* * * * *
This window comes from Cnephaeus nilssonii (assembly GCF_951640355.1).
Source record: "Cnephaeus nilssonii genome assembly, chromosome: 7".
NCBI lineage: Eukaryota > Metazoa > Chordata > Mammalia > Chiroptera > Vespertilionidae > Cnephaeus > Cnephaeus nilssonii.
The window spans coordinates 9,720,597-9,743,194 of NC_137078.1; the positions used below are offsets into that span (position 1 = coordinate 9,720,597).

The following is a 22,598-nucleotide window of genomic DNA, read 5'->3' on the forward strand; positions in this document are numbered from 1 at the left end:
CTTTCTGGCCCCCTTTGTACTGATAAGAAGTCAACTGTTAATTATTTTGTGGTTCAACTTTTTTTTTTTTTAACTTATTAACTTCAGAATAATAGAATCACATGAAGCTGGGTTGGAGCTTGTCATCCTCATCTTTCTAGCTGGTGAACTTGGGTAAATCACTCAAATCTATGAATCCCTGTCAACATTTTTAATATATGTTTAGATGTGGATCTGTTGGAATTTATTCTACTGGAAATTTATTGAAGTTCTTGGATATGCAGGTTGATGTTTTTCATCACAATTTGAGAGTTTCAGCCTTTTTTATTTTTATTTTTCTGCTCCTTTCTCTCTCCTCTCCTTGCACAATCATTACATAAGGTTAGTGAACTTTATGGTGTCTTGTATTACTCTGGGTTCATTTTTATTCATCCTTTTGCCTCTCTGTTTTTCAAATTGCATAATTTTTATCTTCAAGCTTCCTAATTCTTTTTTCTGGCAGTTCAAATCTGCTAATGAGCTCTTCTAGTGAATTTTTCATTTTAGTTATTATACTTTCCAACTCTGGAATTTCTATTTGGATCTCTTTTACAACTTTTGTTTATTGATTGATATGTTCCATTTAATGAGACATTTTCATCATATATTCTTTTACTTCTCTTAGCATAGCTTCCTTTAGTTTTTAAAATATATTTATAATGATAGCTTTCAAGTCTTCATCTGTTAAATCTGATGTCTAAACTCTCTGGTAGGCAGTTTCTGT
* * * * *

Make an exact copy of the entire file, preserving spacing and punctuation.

This window comes from Cnephaeus nilssonii (assembly GCF_951640355.1).
Source record: "Cnephaeus nilssonii genome assembly, chromosome: 7".
NCBI lineage: Eukaryota > Metazoa > Chordata > Mammalia > Chiroptera > Vespertilionidae > Cnephaeus > Cnephaeus nilssonii.
The window spans coordinates 9,720,597-9,743,194 of NC_137078.1; the positions used below are offsets into that span (position 1 = coordinate 9,720,597).

The following is a 22,598-nucleotide window of genomic DNA, read 5'->3' on the forward strand; positions in this document are numbered from 1 at the left end:
CTTTCTGGCCCCCTTTGTACTGATAAGAAGTCAACTGTTAATTATTTTGTGGTTCAACTTTTTTTTTTTTTAACTTATTAACTTCAGAATAATAGAATCACATGAAGCTGGGTTGGAGCTTGTCATCCTCATCTTTCTAGCTGGTGAACTTGGGTAAATCACTCAAATCTATGAATCCCTGTCAACATTTTTAATATATGTTTAGATGTGGATCTGTTGGAATTTATTCTACTGGAAATTTATTGAAGTTCTTGGATATGCAGGTTGATGTTTTTCATCACAATTTGAGAGTTTCAGCCTTTTTTATTTTTATTTTTCTGCTCCTTTCTCTCTCCTCTCCTTGCACAATCATTACATAAGGTTAGTGAACTTTATGGTGTCTTGTATTACTCTGGGTTCATTTTTATTCATCCTTTTGCCTCTCTGTTTTTCAAATTGCATAATTTTTATCTTCAAGCTTCCTAATTCTTTTTTCTGGCAGTTCAAATCTGCTAATGAGCTCTTCTAGTGAATTTTTCATTTTAGTTATTATACTTTCCAACTCTGGAATTTCTATTTGGATCTCTTTTACAACTTTTGTTTATTGATTGATATGTTCCATTTAATGAGACATTTTCATCATATATTCTTTTACTTCTCTTAGCATAGCTTCCTTTAGTTTTTAAAATATATTTATAATGATAGCTTTCAAGTCTTCATCTGTTAAATCTGATGTCTAAACTCTCTGGTAGGCAGTTTCTGT